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St. James the Greater

St. James The Greater, stained glass panel, 1618. Museum no. C.235-1934, Guthrie bequest

St. James The Greater, stained glass panel, 1618. Museum no. C.235-1934, Guthrie bequest.

St James the Greater is one of the Twelve Apostles of Jesus Christ. He is called 'the Greater' to distinguish him from 'James the Less', another Apostle. He was the first Apostle to be martyred, when Herod Agrippa ordered his death, about AD 44.

The saints of the Christian church can often be identified by a device, known as their attribute. Here St James holds a pilgrim's staff with a drinking bottle attached. He is usually depicted as a pilgrim, and often wears a hat with a cockleshell attached.

In the medieval period the story of St James was greatly embellished. In northern Spain a legend developed that he had travelled to the coast of Galicia in order to convert the local population. After he was martyred in Jerusalem, his servant brought his body back to Galicia by sea. As the boat approached the shore, a startled horse threw its rider to the ground, and the man drowned. The servant prayed, and miraculously the man emerged alive from the water, covered in cockleshells, hence James's shell.

In the early 9th century the bishop of the area claimed that God had told him where to find the body of St James. He built a church on the site. By the 11th century Santiago de Compostela was a major pilgrimage destination; it still attracts thousands every year. Saints were often thought of as protectors, and the possession of relics of an important one was to be ensured of divine protection.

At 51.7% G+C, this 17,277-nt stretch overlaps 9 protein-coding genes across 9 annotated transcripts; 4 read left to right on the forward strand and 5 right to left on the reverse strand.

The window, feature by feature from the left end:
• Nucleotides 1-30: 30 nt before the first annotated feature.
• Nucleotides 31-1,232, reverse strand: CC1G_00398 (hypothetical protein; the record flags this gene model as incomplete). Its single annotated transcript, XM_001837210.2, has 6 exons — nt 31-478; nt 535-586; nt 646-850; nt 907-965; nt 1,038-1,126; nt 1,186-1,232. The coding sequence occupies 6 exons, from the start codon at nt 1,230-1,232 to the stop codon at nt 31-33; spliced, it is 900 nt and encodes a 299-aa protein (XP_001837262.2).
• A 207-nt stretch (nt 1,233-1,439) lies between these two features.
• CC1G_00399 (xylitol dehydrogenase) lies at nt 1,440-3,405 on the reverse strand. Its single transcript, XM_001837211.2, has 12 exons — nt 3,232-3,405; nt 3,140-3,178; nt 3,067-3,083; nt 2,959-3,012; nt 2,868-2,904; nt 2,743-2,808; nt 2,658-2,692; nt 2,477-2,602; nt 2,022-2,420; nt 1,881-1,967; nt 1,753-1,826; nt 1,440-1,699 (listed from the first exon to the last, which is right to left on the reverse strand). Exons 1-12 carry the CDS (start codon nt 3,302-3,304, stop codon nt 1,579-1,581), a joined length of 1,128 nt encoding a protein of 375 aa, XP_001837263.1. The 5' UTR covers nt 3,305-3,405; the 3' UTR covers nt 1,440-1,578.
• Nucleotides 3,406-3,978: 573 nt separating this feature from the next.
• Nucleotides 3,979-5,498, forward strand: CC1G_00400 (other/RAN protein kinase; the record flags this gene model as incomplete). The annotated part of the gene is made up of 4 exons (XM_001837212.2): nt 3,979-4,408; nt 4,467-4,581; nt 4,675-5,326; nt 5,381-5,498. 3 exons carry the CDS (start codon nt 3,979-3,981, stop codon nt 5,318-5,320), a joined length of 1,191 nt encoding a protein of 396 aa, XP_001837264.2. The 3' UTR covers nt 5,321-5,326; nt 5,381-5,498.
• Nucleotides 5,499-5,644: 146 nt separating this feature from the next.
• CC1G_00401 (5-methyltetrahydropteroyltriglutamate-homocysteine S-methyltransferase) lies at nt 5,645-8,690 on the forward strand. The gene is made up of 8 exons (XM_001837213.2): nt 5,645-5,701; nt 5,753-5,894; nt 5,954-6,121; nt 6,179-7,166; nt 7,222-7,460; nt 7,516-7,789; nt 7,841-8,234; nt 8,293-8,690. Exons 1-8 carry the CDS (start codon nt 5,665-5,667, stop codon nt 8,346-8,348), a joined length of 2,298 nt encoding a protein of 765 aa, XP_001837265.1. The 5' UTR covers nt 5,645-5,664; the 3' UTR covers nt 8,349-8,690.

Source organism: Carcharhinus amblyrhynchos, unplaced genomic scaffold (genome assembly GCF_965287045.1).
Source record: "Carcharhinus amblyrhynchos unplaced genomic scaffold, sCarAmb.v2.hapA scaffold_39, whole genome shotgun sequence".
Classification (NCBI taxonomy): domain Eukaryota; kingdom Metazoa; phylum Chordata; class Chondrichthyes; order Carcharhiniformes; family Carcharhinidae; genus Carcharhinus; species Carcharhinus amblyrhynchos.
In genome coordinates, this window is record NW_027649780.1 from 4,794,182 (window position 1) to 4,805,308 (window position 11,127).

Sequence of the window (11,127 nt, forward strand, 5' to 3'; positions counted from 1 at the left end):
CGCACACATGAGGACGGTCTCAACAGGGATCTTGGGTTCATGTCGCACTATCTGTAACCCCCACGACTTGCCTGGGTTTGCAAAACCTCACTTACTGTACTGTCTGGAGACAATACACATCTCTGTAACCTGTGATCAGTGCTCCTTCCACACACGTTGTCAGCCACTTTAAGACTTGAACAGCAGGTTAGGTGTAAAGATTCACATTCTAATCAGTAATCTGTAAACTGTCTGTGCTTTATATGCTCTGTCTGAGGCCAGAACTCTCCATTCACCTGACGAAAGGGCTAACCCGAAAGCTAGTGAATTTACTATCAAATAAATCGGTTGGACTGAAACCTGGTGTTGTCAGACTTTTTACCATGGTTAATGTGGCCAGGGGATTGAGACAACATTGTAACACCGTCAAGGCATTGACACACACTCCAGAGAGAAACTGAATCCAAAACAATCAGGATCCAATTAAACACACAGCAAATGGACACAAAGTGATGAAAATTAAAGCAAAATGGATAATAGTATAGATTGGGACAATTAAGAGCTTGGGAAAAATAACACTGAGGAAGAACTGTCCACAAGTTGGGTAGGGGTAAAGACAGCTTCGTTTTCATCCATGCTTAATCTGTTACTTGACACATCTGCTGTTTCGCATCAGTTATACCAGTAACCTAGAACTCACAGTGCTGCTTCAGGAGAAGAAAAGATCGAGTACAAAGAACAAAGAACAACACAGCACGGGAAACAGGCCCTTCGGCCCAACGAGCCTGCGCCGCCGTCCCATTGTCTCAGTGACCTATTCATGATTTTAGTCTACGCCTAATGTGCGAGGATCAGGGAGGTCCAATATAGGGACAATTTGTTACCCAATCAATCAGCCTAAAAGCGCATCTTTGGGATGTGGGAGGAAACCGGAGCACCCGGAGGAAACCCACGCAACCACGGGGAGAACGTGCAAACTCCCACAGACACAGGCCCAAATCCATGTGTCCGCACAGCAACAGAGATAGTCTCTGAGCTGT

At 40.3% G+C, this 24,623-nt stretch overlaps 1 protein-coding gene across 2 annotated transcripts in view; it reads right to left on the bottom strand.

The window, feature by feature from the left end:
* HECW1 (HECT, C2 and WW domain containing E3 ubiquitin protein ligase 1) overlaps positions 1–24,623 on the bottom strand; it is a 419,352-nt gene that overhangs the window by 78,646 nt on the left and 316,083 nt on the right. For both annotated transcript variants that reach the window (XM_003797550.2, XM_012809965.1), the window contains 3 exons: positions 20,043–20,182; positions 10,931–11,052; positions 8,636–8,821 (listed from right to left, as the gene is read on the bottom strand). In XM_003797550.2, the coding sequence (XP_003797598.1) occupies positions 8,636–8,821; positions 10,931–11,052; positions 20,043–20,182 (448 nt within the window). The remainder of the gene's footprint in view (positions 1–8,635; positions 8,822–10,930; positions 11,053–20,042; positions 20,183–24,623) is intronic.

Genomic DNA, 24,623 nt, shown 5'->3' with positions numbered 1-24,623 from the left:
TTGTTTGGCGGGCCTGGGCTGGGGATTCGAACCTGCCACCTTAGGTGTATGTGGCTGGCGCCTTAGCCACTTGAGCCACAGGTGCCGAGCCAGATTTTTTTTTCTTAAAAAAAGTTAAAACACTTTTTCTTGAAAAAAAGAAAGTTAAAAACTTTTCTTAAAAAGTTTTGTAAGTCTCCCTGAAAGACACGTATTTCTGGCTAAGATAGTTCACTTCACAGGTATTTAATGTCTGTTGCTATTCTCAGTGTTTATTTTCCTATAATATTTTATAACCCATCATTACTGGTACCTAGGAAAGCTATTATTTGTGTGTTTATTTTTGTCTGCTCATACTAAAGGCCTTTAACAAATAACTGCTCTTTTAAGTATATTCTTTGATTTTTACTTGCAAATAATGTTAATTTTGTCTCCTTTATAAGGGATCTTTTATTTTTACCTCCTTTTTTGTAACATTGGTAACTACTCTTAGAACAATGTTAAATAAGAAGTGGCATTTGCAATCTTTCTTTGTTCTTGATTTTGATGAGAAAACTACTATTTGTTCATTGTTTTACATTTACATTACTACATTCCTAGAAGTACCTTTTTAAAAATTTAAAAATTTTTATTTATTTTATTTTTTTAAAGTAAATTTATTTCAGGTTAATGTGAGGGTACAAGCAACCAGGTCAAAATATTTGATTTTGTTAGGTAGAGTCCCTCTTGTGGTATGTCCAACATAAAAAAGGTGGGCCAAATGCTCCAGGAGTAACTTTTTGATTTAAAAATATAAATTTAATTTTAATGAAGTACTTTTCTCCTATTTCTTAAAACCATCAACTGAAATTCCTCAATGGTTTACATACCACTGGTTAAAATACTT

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Charles James: Designer in Detail (Hardback)

Charles James: Designer in Detail (Hardback)

‘If a stitch is crooked, the whole dress is torn to shreds’ Virginia Woolf, 1933 Charles Wilson Brega James (1906–78) was one of th…

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Event - St James the Less, Pimlico - Tour 2

Tue 15 September 2015 14:00–15:30

Described by Nikolaus Pevsner as ‘one of the finest Gothic Revival churches anywhere’, George Edmund Street’s Grade I-listed St James the Less, Pimlico, was completed in 1861. It includes excellent glass, sculpture and a mosaic designed by GF Watts. John Betjeman campaigned against its closure, and the church is a primeexample of the High Victorian taste for structural polychromy.

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